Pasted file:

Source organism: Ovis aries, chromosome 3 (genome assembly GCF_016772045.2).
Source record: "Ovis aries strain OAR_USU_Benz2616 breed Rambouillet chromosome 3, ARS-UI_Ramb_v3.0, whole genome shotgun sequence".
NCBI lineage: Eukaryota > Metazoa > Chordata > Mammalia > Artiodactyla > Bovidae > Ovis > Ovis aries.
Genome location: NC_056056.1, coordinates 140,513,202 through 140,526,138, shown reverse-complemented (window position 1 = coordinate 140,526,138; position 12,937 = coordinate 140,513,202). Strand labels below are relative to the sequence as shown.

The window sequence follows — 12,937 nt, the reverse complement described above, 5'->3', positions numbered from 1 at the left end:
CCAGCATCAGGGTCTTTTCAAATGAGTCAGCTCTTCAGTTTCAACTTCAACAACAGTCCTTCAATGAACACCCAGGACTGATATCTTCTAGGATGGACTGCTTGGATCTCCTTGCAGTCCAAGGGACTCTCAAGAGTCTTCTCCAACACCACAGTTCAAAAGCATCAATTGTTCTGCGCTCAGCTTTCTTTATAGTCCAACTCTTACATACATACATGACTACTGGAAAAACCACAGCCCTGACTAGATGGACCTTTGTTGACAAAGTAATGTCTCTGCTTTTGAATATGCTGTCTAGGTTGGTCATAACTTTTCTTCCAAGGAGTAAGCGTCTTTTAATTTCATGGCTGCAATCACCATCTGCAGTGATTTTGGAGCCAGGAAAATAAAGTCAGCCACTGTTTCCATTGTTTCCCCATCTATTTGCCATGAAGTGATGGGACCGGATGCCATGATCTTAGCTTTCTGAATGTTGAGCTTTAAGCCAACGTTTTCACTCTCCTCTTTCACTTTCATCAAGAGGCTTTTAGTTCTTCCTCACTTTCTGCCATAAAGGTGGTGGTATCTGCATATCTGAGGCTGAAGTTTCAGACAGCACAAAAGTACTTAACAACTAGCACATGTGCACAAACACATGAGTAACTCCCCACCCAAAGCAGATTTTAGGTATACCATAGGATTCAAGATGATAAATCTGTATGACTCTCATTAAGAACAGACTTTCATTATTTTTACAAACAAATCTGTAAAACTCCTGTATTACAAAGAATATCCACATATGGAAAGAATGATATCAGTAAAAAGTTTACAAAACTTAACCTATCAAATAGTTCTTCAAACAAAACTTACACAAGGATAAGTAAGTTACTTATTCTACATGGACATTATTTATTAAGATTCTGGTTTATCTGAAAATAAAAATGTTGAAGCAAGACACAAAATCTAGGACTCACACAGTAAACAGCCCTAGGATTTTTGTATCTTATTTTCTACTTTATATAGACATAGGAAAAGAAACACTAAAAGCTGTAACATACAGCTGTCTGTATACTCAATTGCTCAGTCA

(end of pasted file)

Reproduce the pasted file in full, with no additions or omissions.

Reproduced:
Source organism: Ovis aries, chromosome 3 (genome assembly GCF_016772045.2).
Source record: "Ovis aries strain OAR_USU_Benz2616 breed Rambouillet chromosome 3, ARS-UI_Ramb_v3.0, whole genome shotgun sequence".
NCBI lineage: Eukaryota > Metazoa > Chordata > Mammalia > Artiodactyla > Bovidae > Ovis > Ovis aries.
Genome location: NC_056056.1, coordinates 140,513,202 through 140,526,138, shown reverse-complemented (window position 1 = coordinate 140,526,138; position 12,937 = coordinate 140,513,202). Strand labels below are relative to the sequence as shown.

The window sequence follows — 12,937 nt, the reverse complement described above, 5'->3', positions numbered from 1 at the left end:
CCAGCATCAGGGTCTTTTCAAATGAGTCAGCTCTTCAGTTTCAACTTCAACAACAGTCCTTCAATGAACACCCAGGACTGATATCTTCTAGGATGGACTGCTTGGATCTCCTTGCAGTCCAAGGGACTCTCAAGAGTCTTCTCCAACACCACAGTTCAAAAGCATCAATTGTTCTGCGCTCAGCTTTCTTTATAGTCCAACTCTTACATACATACATGACTACTGGAAAAACCACAGCCCTGACTAGATGGACCTTTGTTGACAAAGTAATGTCTCTGCTTTTGAATATGCTGTCTAGGTTGGTCATAACTTTTCTTCCAAGGAGTAAGCGTCTTTTAATTTCATGGCTGCAATCACCATCTGCAGTGATTTTGGAGCCAGGAAAATAAAGTCAGCCACTGTTTCCATTGTTTCCCCATCTATTTGCCATGAAGTGATGGGACCGGATGCCATGATCTTAGCTTTCTGAATGTTGAGCTTTAAGCCAACGTTTTCACTCTCCTCTTTCACTTTCATCAAGAGGCTTTTAGTTCTTCCTCACTTTCTGCCATAAAGGTGGTGGTATCTGCATATCTGAGGCTGAAGTTTCAGACAGCACAAAAGTACTTAACAACTAGCACATGTGCACAAACACATGAGTAACTCCCCACCCAAAGCAGATTTTAGGTATACCATAGGATTCAAGATGATAAATCTGTATGACTCTCATTAAGAACAGACTTTCATTATTTTTACAAACAAATCTGTAAAACTCCTGTATTACAAAGAATATCCACATATGGAAAGAATGATATCAGTAAAAAGTTTACAAAACTTAACCTATCAAATAGTTCTTCAAACAAAACTTACACAAGGATAAGTAAGTTACTTATTCTACATGGACATTATTTATTAAGATTCTGGTTTATCTGAAAATAAAAATGTTGAAGCAAGACACAAAATCTAGGACTCACACAGTAAACAGCCCTAGGATTTTTGTATCTTATTTTCTACTTTATATAGACATAGGAAAAGAAACACTAAAAGCTGTAACATACAGCTGTCTGTATACTCAATTGCTCAGTCA